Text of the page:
The feasibility of αvβ6-targeted pancreatic tumor detection in vivo was evaluated in the BxPC-3 mouse model (Fig. 4, Supplementary Table S1). For [18F]FBA-A20FMDV2 initial uptake in and washout from the BxPC-3 xenograft (1 h: 0.69 ± 0.19% ID/g, 4 h: 0.12 ± 0.03% ID/g) were similar to those seen in the DX3puroβ6 xenograft (1 h: 0.66 ± 0.09% ID/g, 4 h: 0.06 ± 0.00% ID/g). By contrast, for both of the PEGylated radiotracers uptake in the BxPC-3 xenograft 1 h after injection was three to four times higher than in the DX3puroβ6 xenograft, combined with excellent retention ([18F]FBA-PEG28-A20FMDV2, 1 h: 1.85 ± 0.44% ID/g, 4 h: 1.48 ± 0.04% ID/g; [18F]FBA-(PEG28)2-A20FMDV2, 1 h: 1.57 ± 0.25% ID/g, 4 h: 2.08 ± 0.37% ID/g). Autoradiography images obtained for the PEGylated radiotracers of BxPC-3 xenografts 1 h after injection also showed preferential, tumor specific uptake (Fig. 5).
Renal clearance was the major route of elimination for all three radiotracers (Fig. 4, and data not shown). HPLC analyses of urine samples showed three metabolites for [18F]FBA-A20FMDV2, and one major metabolite for each of the PEGylated radiotracers. Distribution of the radiotracers in healthy tissues generally depended on the number of PEG units present (Figure 4, Supplementary Table S1). Non-PEGylated [18F]FBA-A20FMDV2 was washed out efficiently from all tissues examined, with gall bladder and kidneys containing highest levels of radioactivity. By contrast, the diPEGylated [18F]FBA-(PEG28)2-A20FMDV2 was generally retained throughout, most notably in the kidneys (~42% ID/g); only blood showed clearing of radioactivity. Pharmacokinetics of the monoPEGylated [18F]FBA-PEG28-A20FMDV2 in healthy tissues compared favorably to the diPEGylated radiotracer, resulting in a desirable clearing behavior resembling that observed for the non-PEGylated compound in healthy tissues; highest levels of radioactivity were detected in the kidneys and the gall bladder.
The BxPC-3/blood ratio remained relatively low for [18F]FBA-A20FMDV2 (1 h: 3.3:1, 4 h: 7.0:1) and the BxPC-3/muscle ratio only reached statistically significant levels at the 4 h time point (1 h: 1.3:1, P = 0.38; 4 h: 2.5:1, P = 0.02) because of more rapid washout from healthy tissues than from the tumor (Fig. 4, Supplementary Table S1). By comparison, improved BxPC-3/muscle ratios were seen for [18F]FBA-PEG28-A20FMDV2 (1 h: 2.5:1, 4 h: 3.6:1) and [18F]FBA-(PEG28)2-A20FMDV2 (1 h: 4.1:1, 4 h: 4.4:1), along with significantly higher BxPC-3/blood ratios ([18F]FBA-PEG28-A20FMDV2, 1 h: 11.8:1, 4 h: 47.9:1; [18F]FBA-(PEG28)2-A20FMDV2, 1 h: 9.0:1, 4 h: 150:1), reflecting the improved retention of these radiotracers in the BxPC-3 tumor.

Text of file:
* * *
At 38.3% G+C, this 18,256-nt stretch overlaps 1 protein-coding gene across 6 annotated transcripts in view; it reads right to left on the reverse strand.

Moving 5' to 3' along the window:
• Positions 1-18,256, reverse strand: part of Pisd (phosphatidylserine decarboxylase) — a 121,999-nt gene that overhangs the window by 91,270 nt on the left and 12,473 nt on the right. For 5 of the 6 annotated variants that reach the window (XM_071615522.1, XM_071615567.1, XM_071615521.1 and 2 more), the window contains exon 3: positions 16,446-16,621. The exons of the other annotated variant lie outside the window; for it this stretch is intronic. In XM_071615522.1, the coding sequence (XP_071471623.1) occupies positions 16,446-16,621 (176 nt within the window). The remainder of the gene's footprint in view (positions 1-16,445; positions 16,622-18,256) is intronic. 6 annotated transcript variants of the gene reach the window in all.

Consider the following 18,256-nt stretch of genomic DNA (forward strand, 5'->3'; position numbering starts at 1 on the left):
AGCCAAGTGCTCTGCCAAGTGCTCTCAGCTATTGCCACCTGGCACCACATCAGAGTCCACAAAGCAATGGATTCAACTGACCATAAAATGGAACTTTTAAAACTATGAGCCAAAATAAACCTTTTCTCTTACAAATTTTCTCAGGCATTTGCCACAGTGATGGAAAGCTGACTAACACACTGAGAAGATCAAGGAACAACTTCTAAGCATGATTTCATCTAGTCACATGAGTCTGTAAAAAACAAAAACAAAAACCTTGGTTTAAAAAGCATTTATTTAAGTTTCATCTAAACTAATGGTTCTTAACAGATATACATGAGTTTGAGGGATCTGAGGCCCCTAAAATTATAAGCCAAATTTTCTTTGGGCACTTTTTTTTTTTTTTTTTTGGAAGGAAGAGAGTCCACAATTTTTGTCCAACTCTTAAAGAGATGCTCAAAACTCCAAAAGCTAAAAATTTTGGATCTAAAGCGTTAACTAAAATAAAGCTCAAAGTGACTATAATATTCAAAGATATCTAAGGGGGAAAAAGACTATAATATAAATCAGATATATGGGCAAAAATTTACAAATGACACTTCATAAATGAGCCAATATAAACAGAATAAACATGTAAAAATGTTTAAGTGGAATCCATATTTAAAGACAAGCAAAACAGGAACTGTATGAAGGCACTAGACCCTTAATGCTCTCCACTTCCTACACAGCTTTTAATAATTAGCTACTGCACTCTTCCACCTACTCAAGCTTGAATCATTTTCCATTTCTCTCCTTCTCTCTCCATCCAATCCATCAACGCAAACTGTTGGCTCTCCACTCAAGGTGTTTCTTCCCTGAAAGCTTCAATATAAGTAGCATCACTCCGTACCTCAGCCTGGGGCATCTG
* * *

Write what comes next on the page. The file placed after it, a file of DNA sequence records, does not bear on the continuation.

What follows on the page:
Importantly, levels of radioactivity in the BxPC-3 tumor were at least 4-fold higher than those for the pancreas itself for all radiotracers at all time points measured (Supplementary Table S1). For [18F]FBA-A20FMDV2 the BxPC-3/pancreas ratio rose to 9.5:1 at 4 h p.i. due to more efficient washout from the pancreas than from the tumor. On the other hand, because of retention of [18F]FBA-(PEG28)2-A20FMDV2 in healthy pancreas, the BxPC-3/pancreas ratio for this radiotracer remained nearly unchanged throughout (1 h: 5.6:1, 4 h: 4.4:1). [18F]FBA-PEG28-A20FMDV2 exhibited good retention in the tumor together with efficient washout from the pancreas (and other healthy tissues), resulting in a steadily increasing BxPC-3/pancreas ratio (1 h: 4.2:1, 4 h: 23.6:1). In summary, the monoPEGylated [18F]FBA-PEG28-A20FMDV2 had the most favorable pharmacokinetic characteristics.
Figure 5A depicts representative coronal and transaxial maximum intensity projections (MIPs) obtained with the three [18F]FBA-peptide tracers and with [18F]FDG (1 h p.i.). Tumor uptake was compared based on maximum standard uptake values (SUVmax; n = 3 animals).